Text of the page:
The State Board of Elections has taken its first steps to respond to a recent U.S. Supreme Court ruling dealing with taxpayer-financed election campaigns. The board told Chapel Hill it could not use “matching funds” in its taxpayer financing program, dubbed voter-owned elections. Daren Bakst, John Locke Foundation director of legal and regulatory studies, discussed the issue with Donna Martinez for Carolina Journal Radio. (Click here to find a station near you or to learn about the weekly CJ Radio podcast.)
Martinez: Why is the Board of Elections focusing on Chapel Hill, and what did they tell the town to do?
Bakst: Well, Chapel Hill is the only municipality in the state that actually has a taxpayer financing of campaigns program. What the program does is it provides what’s called rescue funds to certain candidates — the candidates that are taking the taxpayer financing dollars. In the Supreme Court case that occurred this past summer, what the Court said is that you can’t punish a candidate for spending beyond a threshold amount of money. And if you spend beyond a threshold amount of money — the way the Arizona program was, what was at issue in the Supreme Court was that once you spent beyond a threshold amount of money, rescue funds get provided to the opposing candidate.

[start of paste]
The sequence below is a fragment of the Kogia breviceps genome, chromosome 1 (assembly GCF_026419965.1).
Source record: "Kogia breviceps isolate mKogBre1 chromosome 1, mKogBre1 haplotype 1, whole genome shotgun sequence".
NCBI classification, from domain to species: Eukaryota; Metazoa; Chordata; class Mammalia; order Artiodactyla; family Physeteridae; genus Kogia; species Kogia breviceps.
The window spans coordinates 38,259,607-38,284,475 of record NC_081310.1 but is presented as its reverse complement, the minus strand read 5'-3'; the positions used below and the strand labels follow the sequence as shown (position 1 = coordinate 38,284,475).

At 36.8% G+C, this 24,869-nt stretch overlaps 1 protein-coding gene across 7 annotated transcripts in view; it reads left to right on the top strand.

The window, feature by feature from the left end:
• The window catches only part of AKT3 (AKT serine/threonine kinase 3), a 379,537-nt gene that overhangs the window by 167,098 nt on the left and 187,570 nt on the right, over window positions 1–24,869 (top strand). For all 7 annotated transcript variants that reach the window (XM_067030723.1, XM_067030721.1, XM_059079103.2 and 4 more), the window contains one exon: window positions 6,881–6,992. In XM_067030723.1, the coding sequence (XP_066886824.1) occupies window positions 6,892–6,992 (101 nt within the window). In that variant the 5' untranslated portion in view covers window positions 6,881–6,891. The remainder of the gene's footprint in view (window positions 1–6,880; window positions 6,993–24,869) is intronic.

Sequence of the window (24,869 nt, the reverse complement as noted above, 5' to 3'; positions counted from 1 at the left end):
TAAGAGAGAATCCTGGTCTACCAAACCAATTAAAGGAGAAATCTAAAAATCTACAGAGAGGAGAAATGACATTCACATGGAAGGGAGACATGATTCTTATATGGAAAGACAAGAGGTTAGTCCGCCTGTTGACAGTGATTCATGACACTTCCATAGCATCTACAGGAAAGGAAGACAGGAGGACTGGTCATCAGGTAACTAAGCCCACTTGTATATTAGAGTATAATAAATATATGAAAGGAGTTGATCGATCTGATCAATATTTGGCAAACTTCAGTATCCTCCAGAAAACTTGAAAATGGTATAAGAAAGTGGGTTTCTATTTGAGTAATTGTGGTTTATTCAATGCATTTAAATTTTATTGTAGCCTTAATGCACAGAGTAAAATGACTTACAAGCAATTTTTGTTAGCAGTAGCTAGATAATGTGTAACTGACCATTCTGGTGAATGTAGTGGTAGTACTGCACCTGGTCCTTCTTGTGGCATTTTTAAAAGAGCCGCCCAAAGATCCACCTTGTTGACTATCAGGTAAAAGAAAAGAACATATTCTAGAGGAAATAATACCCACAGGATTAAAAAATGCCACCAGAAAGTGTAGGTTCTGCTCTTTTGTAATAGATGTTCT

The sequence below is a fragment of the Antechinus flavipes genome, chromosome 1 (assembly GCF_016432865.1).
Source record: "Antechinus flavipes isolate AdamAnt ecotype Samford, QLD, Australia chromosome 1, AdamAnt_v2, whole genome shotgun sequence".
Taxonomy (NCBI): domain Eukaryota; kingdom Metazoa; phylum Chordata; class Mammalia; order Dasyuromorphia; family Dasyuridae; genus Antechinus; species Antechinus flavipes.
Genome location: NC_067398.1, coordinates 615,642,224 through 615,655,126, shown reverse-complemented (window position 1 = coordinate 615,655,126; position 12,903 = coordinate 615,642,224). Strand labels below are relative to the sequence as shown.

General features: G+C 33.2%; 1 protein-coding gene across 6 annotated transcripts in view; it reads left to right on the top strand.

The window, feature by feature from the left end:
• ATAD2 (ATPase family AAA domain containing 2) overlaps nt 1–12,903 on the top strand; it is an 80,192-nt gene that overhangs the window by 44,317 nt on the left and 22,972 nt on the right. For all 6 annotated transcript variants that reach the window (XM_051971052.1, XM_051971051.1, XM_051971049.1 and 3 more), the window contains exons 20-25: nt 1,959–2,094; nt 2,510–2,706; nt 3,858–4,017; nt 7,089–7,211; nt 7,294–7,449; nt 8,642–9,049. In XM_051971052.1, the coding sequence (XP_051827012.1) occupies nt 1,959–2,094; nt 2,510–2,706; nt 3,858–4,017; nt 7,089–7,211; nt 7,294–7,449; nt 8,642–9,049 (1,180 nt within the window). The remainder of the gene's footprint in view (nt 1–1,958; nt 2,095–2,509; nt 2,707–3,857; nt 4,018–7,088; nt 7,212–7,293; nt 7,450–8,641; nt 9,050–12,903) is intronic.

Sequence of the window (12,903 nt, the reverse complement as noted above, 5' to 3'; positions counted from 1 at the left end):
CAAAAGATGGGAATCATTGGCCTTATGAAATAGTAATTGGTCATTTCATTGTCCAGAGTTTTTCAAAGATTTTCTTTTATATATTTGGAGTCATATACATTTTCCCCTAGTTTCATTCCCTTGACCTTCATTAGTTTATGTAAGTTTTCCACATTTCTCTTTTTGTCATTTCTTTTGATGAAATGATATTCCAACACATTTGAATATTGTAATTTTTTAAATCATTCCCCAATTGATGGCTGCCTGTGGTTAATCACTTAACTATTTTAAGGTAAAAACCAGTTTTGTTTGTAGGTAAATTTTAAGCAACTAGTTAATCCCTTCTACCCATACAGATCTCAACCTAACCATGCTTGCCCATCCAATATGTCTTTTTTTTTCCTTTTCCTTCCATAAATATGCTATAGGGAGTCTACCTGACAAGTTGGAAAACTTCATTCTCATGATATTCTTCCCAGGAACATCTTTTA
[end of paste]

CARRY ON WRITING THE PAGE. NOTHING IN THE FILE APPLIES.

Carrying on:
So that chills your speech, if you’re a candidate. “Well, I can exercise my free-speech rights by spending money, but when I do so, I also help my opponent.” And, as a result, that’s not really a choice candidates want to make, and that chills their speech, and that was found to be unconstitutional.
Martinez: In the Arizona case.